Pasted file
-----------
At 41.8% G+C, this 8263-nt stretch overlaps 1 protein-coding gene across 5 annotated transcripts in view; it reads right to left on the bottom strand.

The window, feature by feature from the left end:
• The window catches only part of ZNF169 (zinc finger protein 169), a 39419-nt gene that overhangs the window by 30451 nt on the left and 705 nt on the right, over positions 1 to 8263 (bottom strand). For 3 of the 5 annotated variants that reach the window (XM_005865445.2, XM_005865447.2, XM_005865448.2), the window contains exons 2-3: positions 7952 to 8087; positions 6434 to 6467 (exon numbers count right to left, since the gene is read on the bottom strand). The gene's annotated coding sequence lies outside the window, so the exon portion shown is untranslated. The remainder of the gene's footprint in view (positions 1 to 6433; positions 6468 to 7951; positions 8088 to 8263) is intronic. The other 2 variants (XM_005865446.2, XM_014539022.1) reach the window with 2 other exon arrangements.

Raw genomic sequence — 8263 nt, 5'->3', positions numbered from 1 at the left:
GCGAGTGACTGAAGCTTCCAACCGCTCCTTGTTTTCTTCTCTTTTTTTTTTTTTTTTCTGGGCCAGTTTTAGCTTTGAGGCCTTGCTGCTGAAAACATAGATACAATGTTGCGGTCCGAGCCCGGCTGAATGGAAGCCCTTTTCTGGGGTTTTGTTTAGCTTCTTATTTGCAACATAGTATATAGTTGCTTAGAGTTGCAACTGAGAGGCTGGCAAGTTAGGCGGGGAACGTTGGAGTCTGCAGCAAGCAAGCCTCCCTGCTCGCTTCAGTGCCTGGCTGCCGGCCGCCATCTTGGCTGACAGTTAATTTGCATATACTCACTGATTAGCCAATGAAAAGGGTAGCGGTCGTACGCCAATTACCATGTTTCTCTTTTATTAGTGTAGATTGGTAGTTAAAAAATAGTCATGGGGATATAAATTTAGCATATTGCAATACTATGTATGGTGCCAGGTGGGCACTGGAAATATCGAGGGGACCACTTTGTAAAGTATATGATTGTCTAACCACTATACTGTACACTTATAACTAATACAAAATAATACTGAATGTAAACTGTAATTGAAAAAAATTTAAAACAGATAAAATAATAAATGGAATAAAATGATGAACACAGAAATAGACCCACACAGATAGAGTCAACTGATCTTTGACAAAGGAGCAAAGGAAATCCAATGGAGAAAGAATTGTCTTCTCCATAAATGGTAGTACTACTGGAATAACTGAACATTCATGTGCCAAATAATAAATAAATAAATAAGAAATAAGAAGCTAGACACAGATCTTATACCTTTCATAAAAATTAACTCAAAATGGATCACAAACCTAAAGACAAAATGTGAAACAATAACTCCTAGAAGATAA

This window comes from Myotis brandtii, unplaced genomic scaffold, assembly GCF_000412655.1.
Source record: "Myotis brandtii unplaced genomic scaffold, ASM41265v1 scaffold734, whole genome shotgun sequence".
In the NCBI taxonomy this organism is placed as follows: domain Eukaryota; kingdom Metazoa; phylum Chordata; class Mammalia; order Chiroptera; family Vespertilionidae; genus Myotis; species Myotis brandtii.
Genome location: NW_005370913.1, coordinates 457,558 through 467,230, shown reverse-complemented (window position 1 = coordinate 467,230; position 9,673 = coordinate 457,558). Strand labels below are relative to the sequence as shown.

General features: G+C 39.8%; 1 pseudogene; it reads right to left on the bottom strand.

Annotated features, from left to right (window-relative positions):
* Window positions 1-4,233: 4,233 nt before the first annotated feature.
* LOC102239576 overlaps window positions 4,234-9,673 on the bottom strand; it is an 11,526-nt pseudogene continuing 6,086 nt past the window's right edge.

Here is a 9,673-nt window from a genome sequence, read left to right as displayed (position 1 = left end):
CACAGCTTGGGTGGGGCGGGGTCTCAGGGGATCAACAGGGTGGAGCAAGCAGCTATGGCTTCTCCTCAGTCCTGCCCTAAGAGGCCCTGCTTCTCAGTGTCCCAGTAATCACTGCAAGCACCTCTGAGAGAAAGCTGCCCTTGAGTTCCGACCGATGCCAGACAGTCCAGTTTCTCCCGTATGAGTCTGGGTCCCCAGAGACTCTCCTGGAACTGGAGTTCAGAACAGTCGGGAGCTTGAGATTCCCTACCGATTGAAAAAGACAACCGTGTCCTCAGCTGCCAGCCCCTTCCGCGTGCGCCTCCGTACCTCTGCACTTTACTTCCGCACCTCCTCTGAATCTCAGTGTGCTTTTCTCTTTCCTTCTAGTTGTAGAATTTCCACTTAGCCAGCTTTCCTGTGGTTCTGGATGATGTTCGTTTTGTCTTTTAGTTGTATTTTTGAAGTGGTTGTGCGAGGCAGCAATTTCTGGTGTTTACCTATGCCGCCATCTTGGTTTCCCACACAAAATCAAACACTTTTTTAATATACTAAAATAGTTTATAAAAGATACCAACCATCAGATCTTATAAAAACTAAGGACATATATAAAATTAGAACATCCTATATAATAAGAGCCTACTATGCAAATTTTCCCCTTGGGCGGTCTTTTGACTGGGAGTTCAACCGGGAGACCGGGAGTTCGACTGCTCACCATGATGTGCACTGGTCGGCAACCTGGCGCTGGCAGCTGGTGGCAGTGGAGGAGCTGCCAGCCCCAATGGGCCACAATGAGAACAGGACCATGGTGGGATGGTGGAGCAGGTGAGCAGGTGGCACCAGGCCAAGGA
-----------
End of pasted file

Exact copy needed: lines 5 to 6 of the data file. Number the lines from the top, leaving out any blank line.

GCGAGTGACTGAAGCTTCCAACCGCTCCTTGTTTTCTTCTCTTTTTTTTTTTTTTTTCTGGGCCAGTTTTAGCTTTGAGGCCTTGCTGCTGAAAACATAGATACAATGTTGCGGTCCGAGCCCGGCTGAATGGAAGCCCTTTTCTGGGGTTTTGTTTAGCTTCTTATTTGCAACATAGTATATAGTTGCTTAGAGTTGCAACTGAGAGGCTGGCAAGTTAGGCGGGGAACGTTGGAGTCTGCAGCAAGCAAGCCTCCCTGCTCGCTTCAGTGCCTGGCTGCCGGCCGCCATCTTGGCTGACAGTTAATTTGCATATACTCACTGATTAGCCAATGAAAAGGGTAGCGGTCGTACGCCAATTACCATGTTTCTCTTTTATTAGTGTAGATTGGTAGTTAAAAAATAGTCATGGGGATATAAATTTAGCATATTGCAATACTATGTATGGTGCCAGGTGGGCACTGGAAATATCGAGGGGACCACTTTGTAAAGTATATGATTGTCTAACCACTATACTGTACACTTATAACTAATACAAAATAATACTGAATGTAAACTGTAATTGAAAAAAATTTAAAACAGATAAAATAATAAATGGAATAAAATGATGAACACAGAAATAGACCCACACAGATAGAGTCAACTGATCTTTGACAAAGGAGCAAAGGAAATCCAATGGAGAAAGAATTGTCTTCTCCATAAATGGTAGTACTACTGGAATAACTGAACATTCATGTGCCAAATAATAAATAAATAAATAAGAAATAAGAAGCTAGACACAGATCTTATACCTTTCATAAAAATTAACTCAAAATGGATCACAAACCTAAAGACAAAATGTGAAACAATAACTCCTAGAAGATAA

This window comes from Myotis brandtii, unplaced genomic scaffold, assembly GCF_000412655.1.